Knowles has been studying what he calls “everyday racism” for nearly two decades. He said he hasn’t seen significant change in baseline levels of bias among Americans. Instead, he thinks, more virulent forms of racism are being “unleashed” — particularly by President Trump. He noted the president did not explicitly condemn the hate groups that organized the Charlottesville rally until two days after it was held.
“The fetters are coming off,” Knowles said. “When you have a president who won’t specifically signal out Nazis and white supremacists for opprobrium that communicates something to people with racial resentment. … That’s a powerful message that these feelings you’ve been having, these racial and ethnic fears that are inside of you are, okay to express.”
Can you teach people not to be racists?
“The only way to change bias is to change culture,” Richeson said. “You have to change what is acceptable in society. People today complain about politically correct culture, but what that does is provide a check on people’s outward attitude, which in turn influences how we think about ourselves internally. Everything we’re exposed to gives us messages about who is good and bad.”
Knowles agreed that norms can serve as a check on expression of violent racism. But to challenge the deep-seated prejudices that shape our behavior, to unlearn our implicit biases, “we need contact,” he said.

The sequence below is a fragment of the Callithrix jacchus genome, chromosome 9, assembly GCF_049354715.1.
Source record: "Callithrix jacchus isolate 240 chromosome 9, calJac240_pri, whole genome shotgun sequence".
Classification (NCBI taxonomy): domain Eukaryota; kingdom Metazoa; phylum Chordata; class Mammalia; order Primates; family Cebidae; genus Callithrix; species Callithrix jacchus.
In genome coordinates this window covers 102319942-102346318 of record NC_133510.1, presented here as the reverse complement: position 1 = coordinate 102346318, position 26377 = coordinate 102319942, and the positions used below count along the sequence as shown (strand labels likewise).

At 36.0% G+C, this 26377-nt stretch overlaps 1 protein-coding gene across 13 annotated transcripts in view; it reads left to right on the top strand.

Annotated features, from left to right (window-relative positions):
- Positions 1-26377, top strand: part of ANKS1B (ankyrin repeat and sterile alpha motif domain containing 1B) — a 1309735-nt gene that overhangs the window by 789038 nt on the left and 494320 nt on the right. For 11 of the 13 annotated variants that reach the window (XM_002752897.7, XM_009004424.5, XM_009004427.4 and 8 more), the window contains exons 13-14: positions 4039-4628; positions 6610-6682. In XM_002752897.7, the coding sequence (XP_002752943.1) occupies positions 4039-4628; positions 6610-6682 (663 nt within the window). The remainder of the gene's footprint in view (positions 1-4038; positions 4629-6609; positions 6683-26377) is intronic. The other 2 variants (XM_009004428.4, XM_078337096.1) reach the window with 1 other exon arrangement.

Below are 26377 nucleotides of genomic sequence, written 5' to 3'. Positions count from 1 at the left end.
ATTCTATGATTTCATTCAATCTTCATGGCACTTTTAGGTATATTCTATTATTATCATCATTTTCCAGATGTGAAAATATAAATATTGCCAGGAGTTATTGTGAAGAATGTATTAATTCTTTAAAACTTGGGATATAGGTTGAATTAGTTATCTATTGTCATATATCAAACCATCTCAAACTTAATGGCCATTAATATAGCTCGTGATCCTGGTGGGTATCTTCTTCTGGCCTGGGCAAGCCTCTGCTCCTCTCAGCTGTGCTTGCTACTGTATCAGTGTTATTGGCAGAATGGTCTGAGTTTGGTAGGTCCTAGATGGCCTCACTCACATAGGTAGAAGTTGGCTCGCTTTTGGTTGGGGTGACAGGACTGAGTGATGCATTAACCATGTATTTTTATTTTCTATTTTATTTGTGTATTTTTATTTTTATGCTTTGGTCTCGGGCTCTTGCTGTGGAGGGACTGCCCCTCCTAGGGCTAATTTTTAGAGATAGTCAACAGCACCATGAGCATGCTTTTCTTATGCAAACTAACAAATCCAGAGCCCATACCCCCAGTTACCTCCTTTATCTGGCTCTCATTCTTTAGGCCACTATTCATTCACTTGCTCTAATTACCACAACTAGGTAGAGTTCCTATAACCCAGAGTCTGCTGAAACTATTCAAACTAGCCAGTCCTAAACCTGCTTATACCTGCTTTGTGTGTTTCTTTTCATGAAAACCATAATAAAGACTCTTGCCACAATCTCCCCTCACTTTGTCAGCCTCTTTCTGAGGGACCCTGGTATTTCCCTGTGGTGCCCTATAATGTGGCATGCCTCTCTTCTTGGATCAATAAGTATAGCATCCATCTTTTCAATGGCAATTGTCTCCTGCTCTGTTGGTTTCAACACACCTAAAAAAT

“It's absolutely the opposite of what white nationalists want, which is a segregated society,” he said. “We need an integrated society, and at the same time need to create as much socioeconomic fairness as we can, so what relationships people have across group lines are egalitarian relationships. … That’s the one thing that can create trust between people on each side of an us-them divide, and the only thing in the long term I would put my money on to reduce prejudices.”
Will racism disappear over time? Aren’t older people more racists and younger generations more progressive?
“It’s a myth that our country will somehow become more progressive. And it’s equally a myth to think that our children will save us,” Richeson said. Most of alt-right activists who sparked violence in Charlottesville, she pointed out, were young white men.
“There's data that shows young groups like millennials are more progressive and egalitarian. But that’s usually on issues like climate change or gay marriage, usually not in their level of implicit bias,” Richeson said.
In fact, Richeson in recent years has been studying how white people react to the fact that America is shifting into a majority minority country (where minorities make up more than 50 percent of the population). In those studies, young white subjects responded just as strongly as older white ones with anxiety and uncertainty, expressing more negative explicit and implicit racial bias in tests.
After reading about the coming demographic change, for example, white subjects, including college students, were more likely to agree with statements like “I would rather work alongside people of my same ethnic origin.”
Richeson said, “Yes, there have been gains in policy like allowing interracial marriage and discrimination laws, but when it comes to our interpersonal biases, it’s simply not true that we just need to wait for the few old racist men left in the South to die off and then we’ll be fine. The rhetoric for racism is still in place. The environment for racism is still there. Unless we change that, we can't lessen racism.”